The Third Annual National Firefighter Health Week began yesterday during a time when many of the nation's cash-strapped rural and volunteer fire departments are focused more on their financial health.
"It's always a struggle for volunteer departments to get money for health and well programs," NVFC spokeswoman Kimberly Ettinger said; adding that with the state of the economy it is something that is often forgotten about.
She also noted that while some believe they can't afford the cost of a health and wellness program, it just isn't the case.
Recruiting a sponsor to help pay for the program is one avenue a department may pursue, she said. Another way to help pay for the program is to develop partnerships. Local fitness centers can donate old equipment or a nutritionist can volunteer their time to talk about ways for the department to eat healthier.
Other options that don't cost any extra money include buying and cooking smarter and doing exercises that don't involve equipment or ones that use equipment already in the firehouse.
She said firefighters can run steps in their gear or lift heavy gear to get the same effect they would from weights.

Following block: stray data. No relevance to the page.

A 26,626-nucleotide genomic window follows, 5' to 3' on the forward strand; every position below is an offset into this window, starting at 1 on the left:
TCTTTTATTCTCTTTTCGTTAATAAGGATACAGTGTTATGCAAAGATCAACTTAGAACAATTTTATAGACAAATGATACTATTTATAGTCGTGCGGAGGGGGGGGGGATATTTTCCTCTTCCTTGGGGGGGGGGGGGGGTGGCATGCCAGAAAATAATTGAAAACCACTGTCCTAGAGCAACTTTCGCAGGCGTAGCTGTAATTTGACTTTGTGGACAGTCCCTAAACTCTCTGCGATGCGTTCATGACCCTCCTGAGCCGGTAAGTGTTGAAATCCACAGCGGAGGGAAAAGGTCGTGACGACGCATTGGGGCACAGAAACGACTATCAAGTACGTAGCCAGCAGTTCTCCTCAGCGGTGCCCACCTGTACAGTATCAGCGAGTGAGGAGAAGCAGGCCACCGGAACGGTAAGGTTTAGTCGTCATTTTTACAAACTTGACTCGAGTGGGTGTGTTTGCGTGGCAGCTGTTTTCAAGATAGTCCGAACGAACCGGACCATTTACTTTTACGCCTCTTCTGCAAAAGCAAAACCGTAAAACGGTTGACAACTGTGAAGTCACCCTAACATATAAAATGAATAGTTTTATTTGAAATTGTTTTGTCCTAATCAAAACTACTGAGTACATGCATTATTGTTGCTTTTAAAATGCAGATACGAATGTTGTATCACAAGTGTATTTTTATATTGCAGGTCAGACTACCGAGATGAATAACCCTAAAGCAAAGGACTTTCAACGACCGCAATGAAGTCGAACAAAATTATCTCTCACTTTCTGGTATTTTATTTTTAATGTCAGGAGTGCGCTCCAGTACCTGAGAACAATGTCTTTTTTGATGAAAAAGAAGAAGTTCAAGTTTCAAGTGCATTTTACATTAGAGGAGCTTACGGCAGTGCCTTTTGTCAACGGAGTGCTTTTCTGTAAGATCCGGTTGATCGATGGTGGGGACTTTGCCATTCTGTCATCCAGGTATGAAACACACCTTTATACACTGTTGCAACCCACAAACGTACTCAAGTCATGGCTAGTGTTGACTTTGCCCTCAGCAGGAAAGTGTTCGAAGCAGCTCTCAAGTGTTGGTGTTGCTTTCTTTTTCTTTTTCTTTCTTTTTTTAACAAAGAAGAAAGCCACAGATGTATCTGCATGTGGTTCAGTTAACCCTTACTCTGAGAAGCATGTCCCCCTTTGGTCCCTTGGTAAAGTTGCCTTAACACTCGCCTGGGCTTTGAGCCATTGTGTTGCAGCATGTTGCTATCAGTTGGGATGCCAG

"That's really what you need to be training for and it doesn't cost extra," she said.
Ettinger also suggested departments have an internal advocate for health and wellness. This person would help develop goals and ways to obtain them.
"It's the best way to do it," she said. "Otherwise the issue tends to be pushed to the wayside."
She also urged departments to think outside of the box when it comes to health and wellness; saying mental well being and using equipment properly can be just as important as eat healthy and exercising.
"We really encourage departments on focusing on these different things," she said. "It's just taking that lifestyle step to decide to focus on that."
Through the NVFC's Adopt the Program Web site, departments can sign up for free and access various resources and create their own page to track its goals.
While departments are struggling with costs, NVFC is no different. The organization's Heart Healthy Program -- launched in 2004 -- has hosted screenings and cooking demos at about four national conventions annually in recent years. But due to the program's lack of funding, the organization wasn't able host either this year at Firehouse Expo in Baltimore and is not planning on bringing them to any show this year.
"Unfortunately, we didn't get enough in the grant for that this year but we hope to bring them back in the future," she said. "We also are currently contemplating the best direction we want to see the program go in."